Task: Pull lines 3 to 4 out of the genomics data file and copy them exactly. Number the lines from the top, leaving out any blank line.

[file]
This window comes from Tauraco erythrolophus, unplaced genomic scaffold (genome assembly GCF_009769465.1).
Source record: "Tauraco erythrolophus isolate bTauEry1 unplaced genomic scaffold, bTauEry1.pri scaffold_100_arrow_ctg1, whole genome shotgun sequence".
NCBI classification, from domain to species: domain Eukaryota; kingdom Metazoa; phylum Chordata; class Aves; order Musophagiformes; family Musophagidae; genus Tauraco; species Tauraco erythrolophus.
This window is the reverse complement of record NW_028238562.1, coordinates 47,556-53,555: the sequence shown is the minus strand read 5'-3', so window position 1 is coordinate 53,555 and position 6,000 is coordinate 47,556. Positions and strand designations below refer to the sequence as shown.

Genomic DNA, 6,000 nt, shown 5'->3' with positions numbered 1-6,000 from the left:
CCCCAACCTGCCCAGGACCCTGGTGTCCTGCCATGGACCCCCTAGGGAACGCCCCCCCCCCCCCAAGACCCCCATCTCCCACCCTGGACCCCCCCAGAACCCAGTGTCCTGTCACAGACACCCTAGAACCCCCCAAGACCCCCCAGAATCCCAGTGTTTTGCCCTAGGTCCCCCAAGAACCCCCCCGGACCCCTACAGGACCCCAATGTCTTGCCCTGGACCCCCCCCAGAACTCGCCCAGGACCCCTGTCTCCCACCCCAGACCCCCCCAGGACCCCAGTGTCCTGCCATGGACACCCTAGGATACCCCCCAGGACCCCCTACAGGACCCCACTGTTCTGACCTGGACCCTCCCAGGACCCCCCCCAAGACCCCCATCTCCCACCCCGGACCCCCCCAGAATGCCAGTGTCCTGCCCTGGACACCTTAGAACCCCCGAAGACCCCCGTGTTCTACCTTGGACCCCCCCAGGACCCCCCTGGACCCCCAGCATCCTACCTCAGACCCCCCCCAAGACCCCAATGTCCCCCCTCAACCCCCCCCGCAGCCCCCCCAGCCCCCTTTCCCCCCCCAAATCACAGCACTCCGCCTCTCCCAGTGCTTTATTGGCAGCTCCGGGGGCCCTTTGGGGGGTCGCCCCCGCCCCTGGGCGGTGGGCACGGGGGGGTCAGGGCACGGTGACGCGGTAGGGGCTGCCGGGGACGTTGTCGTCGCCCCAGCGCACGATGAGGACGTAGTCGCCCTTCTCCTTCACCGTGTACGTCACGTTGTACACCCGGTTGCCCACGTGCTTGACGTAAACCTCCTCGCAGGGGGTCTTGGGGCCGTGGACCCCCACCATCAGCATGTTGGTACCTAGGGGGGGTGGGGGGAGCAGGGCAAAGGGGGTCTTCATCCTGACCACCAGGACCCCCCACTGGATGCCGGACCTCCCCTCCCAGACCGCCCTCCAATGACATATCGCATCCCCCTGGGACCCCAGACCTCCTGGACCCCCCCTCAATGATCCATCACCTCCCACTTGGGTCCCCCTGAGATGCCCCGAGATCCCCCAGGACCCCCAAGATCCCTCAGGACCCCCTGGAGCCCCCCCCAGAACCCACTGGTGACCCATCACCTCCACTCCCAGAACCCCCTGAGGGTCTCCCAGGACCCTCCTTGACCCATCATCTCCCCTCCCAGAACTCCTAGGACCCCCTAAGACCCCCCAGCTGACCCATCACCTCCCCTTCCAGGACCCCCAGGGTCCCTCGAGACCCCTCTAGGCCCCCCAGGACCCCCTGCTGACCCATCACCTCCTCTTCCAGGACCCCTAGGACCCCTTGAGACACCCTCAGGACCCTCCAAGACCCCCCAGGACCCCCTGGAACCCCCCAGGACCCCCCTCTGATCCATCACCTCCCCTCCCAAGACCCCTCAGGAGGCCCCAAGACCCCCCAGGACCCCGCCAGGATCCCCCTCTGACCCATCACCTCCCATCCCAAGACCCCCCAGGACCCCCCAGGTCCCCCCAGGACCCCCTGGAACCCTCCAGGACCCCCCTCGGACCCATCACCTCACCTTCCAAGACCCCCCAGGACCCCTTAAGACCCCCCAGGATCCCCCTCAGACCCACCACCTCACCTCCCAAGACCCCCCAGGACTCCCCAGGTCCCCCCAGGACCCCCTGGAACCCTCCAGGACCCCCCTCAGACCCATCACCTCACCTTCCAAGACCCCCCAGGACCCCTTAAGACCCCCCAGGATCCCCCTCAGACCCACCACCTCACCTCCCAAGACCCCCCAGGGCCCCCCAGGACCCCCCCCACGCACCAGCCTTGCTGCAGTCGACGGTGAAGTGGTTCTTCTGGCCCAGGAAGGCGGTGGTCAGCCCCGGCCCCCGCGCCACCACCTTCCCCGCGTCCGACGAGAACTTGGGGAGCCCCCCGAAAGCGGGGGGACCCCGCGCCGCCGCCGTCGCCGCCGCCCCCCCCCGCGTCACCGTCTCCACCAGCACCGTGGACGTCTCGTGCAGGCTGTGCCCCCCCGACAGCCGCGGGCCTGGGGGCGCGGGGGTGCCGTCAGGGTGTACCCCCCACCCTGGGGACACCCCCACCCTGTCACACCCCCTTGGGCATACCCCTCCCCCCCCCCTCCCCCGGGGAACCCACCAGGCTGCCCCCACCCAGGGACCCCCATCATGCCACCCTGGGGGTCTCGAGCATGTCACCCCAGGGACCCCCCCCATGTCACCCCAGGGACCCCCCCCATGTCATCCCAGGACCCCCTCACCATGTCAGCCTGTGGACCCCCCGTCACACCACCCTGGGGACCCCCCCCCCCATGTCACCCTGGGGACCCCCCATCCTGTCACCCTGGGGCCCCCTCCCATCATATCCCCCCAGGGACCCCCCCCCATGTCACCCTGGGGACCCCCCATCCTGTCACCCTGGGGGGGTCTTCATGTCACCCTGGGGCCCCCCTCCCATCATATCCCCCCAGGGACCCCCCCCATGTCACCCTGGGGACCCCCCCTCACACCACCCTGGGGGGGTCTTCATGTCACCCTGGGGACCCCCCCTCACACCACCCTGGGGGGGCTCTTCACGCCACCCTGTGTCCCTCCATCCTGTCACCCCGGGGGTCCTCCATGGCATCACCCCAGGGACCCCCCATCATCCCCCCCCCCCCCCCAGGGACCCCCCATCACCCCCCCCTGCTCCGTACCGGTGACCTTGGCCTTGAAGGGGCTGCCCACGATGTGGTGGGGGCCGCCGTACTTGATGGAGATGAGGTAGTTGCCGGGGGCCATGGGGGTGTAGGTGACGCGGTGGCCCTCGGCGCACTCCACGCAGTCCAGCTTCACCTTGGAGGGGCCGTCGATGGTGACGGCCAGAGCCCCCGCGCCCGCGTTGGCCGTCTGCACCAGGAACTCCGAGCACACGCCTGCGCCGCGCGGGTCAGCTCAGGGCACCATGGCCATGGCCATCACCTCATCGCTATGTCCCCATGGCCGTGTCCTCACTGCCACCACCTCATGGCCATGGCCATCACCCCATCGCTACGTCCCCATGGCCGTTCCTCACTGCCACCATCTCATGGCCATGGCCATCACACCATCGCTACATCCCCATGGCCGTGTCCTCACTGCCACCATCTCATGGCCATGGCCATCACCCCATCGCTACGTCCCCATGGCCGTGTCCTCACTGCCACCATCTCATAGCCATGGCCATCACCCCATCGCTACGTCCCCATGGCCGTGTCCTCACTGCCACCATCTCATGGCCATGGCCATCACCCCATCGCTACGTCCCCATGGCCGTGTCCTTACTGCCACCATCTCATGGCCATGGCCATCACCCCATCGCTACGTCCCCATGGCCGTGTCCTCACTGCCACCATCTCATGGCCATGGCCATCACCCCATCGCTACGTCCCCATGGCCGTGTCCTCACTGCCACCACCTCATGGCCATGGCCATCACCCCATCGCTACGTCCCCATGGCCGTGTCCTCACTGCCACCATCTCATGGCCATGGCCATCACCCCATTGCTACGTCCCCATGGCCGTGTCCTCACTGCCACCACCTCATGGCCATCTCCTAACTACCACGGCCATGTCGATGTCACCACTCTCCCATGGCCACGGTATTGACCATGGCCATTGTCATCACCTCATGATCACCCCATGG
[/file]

NCBI classification, from domain to species: domain Eukaryota; kingdom Metazoa; phylum Chordata; class Aves; order Musophagiformes; family Musophagidae; genus Tauraco; species Tauraco erythrolophus.
This window is the reverse complement of record NW_028238562.1, coordinates 47,556-53,555: the sequence shown is the minus strand read 5'-3', so window position 1 is coordinate 53,555 and position 6,000 is coordinate 47,556. Positions and strand designations below refer to the sequence as shown.